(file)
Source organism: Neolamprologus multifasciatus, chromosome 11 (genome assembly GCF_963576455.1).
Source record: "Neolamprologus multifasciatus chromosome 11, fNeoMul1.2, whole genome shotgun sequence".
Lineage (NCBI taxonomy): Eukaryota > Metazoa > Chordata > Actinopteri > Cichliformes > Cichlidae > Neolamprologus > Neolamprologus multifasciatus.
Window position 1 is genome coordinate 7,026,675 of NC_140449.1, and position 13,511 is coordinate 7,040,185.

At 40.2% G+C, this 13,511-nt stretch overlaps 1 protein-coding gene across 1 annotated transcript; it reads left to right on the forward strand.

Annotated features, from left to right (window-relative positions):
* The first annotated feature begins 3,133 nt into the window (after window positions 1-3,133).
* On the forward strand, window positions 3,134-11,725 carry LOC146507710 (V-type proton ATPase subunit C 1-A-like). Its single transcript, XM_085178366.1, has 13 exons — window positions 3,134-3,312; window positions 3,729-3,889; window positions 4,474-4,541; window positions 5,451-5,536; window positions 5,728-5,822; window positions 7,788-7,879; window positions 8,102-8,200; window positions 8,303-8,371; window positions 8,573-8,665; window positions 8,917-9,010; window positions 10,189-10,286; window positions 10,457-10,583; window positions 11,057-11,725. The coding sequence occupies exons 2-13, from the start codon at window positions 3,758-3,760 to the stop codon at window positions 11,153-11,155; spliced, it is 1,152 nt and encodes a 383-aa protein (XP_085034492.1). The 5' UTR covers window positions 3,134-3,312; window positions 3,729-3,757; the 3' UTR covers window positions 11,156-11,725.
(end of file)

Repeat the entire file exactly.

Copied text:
Source organism: Neolamprologus multifasciatus, chromosome 11 (genome assembly GCF_963576455.1).
Source record: "Neolamprologus multifasciatus chromosome 11, fNeoMul1.2, whole genome shotgun sequence".
Lineage (NCBI taxonomy): Eukaryota > Metazoa > Chordata > Actinopteri > Cichliformes > Cichlidae > Neolamprologus > Neolamprologus multifasciatus.
Window position 1 is genome coordinate 7,026,675 of NC_140449.1, and position 13,511 is coordinate 7,040,185.

At 40.2% G+C, this 13,511-nt stretch overlaps 1 protein-coding gene across 1 annotated transcript; it reads left to right on the forward strand.

Annotated features, from left to right (window-relative positions):
* The first annotated feature begins 3,133 nt into the window (after window positions 1-3,133).
* On the forward strand, window positions 3,134-11,725 carry LOC146507710 (V-type proton ATPase subunit C 1-A-like). Its single transcript, XM_085178366.1, has 13 exons — window positions 3,134-3,312; window positions 3,729-3,889; window positions 4,474-4,541; window positions 5,451-5,536; window positions 5,728-5,822; window positions 7,788-7,879; window positions 8,102-8,200; window positions 8,303-8,371; window positions 8,573-8,665; window positions 8,917-9,010; window positions 10,189-10,286; window positions 10,457-10,583; window positions 11,057-11,725. The coding sequence occupies exons 2-13, from the start codon at window positions 3,758-3,760 to the stop codon at window positions 11,153-11,155; spliced, it is 1,152 nt and encodes a 383-aa protein (XP_085034492.1). The 5' UTR covers window positions 3,134-3,312; window positions 3,729-3,757; the 3' UTR covers window positions 11,156-11,725.